While the number of steps you take is important for weight loss, there are two other factors to consider for maximum results: distance and time.


If 10,000 steps are being used as a guideline, typically, when people achieve this step-count, they end up walking around 5 miles. However, in many cases, walking even more than this amount can help people reach their goals. 


When focusing on the amount of time needed to spend walking, recommendations are a mixed bag. However, the faster you walk, the more calories you likely will burn.14


The timing of your walk may play a role too. One study found that walking at a brisk speed for 30 minutes immediately after lunch or dinner may be more effective for weight loss than walking for 30 minutes an hour after a meal has been consumed.15

Enhancers (weights and inclines)

Two additional factors that can take your walk to the next level and help you burn even more calories are walking on an incline and using weights during your workout.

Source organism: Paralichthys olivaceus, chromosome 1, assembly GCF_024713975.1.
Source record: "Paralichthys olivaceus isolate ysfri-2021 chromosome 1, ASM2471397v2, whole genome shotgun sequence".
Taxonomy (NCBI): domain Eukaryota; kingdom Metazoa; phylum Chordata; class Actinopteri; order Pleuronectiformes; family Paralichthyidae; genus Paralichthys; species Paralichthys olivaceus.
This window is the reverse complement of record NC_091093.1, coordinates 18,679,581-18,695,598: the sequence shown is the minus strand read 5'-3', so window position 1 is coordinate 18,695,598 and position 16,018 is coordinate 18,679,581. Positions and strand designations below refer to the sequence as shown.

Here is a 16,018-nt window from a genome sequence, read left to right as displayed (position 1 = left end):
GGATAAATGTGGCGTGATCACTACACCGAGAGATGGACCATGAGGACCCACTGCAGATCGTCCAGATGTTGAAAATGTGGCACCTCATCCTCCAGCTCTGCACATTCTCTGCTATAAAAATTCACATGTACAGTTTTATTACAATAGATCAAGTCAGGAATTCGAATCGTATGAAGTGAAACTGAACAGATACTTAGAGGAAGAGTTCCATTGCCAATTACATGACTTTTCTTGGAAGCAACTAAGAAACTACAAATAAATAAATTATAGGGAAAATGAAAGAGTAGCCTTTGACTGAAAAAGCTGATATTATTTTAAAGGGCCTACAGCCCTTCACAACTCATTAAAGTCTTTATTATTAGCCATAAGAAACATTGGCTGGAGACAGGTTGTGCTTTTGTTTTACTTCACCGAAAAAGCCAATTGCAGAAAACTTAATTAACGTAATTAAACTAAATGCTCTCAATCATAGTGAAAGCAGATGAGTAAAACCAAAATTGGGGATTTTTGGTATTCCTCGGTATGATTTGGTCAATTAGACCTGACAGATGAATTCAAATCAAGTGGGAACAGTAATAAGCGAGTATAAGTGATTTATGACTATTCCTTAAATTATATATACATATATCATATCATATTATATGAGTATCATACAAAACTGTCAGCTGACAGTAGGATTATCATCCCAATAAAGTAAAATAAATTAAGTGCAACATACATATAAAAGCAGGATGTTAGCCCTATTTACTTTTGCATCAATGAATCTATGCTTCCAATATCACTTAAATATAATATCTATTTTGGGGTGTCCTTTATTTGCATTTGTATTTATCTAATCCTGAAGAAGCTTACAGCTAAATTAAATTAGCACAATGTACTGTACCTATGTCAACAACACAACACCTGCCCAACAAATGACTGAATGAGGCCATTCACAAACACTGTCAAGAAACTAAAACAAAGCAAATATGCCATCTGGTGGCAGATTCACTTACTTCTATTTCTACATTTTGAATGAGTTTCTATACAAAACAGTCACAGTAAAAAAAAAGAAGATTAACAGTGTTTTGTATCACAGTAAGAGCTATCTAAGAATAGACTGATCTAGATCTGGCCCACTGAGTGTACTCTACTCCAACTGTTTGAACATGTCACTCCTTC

Waking on an incline, like up a hill instead of on a flat surface, can help you burn more calories, even if you are walking the same distance.16


When it comes to giving your walk a little more “oomph” in the calorie-burning department, walking with hand weights can be a wonderful addition. Adding weight to your exercise makes your muscles work harder and grow stronger which, in turn, can support weight loss. 


However, working out with added weights does come with some caveats. Since wearing ankle weights while walking can support the quadriceps (front of the leg muscles) and not the hamstrings, overuse can result in an imbalance in your leg muscles.